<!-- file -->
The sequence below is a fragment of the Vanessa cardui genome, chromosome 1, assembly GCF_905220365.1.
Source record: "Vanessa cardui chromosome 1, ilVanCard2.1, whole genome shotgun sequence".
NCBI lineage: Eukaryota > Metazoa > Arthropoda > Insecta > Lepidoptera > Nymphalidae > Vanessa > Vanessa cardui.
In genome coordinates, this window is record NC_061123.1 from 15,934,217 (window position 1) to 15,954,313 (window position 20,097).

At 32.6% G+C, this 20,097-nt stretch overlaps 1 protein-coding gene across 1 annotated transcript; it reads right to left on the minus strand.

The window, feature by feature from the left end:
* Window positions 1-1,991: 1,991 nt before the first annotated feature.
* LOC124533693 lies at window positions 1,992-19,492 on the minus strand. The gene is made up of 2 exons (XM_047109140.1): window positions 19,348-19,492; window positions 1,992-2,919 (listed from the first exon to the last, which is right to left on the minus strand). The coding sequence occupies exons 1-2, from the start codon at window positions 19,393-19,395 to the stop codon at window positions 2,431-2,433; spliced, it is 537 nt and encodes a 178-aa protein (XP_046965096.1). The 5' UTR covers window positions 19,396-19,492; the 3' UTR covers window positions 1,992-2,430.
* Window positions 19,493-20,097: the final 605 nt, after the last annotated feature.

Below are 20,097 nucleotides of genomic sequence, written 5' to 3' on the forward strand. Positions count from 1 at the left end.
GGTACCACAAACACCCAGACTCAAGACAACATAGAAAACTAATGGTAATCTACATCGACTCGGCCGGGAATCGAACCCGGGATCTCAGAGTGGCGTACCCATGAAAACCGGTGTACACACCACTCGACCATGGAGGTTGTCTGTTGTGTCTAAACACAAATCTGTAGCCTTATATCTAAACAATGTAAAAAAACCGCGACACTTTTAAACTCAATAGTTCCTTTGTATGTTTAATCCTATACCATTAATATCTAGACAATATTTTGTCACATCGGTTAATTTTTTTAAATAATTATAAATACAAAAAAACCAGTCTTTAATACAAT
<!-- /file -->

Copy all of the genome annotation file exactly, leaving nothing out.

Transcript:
The sequence below is a fragment of the Vanessa cardui genome, chromosome 1, assembly GCF_905220365.1.
Source record: "Vanessa cardui chromosome 1, ilVanCard2.1, whole genome shotgun sequence".
NCBI lineage: Eukaryota > Metazoa > Arthropoda > Insecta > Lepidoptera > Nymphalidae > Vanessa > Vanessa cardui.
In genome coordinates, this window is record NC_061123.1 from 15,934,217 (window position 1) to 15,954,313 (window position 20,097).

At 32.6% G+C, this 20,097-nt stretch overlaps 1 protein-coding gene across 1 annotated transcript; it reads right to left on the minus strand.

The window, feature by feature from the left end:
* Window positions 1-1,991: 1,991 nt before the first annotated feature.
* LOC124533693 lies at window positions 1,992-19,492 on the minus strand. The gene is made up of 2 exons (XM_047109140.1): window positions 19,348-19,492; window positions 1,992-2,919 (listed from the first exon to the last, which is right to left on the minus strand). The coding sequence occupies exons 1-2, from the start codon at window positions 19,393-19,395 to the stop codon at window positions 2,431-2,433; spliced, it is 537 nt and encodes a 178-aa protein (XP_046965096.1). The 5' UTR covers window positions 19,396-19,492; the 3' UTR covers window positions 1,992-2,430.
* Window positions 19,493-20,097: the final 605 nt, after the last annotated feature.

Below are 20,097 nucleotides of genomic sequence, written 5' to 3' on the forward strand. Positions count from 1 at the left end.
GGTACCACAAACACCCAGACTCAAGACAACATAGAAAACTAATGGTAATCTACATCGACTCGGCCGGGAATCGAACCCGGGATCTCAGAGTGGCGTACCCATGAAAACCGGTGTACACACCACTCGACCATGGAGGTTGTCTGTTGTGTCTAAACACAAATCTGTAGCCTTATATCTAAACAATGTAAAAAAACCGCGACACTTTTAAACTCAATAGTTCCTTTGTATGTTTAATCCTATACCATTAATATCTAGACAATATTTTGTCACATCGGTTAATTTTTTTAAATAATTATAAATACAAAAAAACCAGTCTTTAATACAAT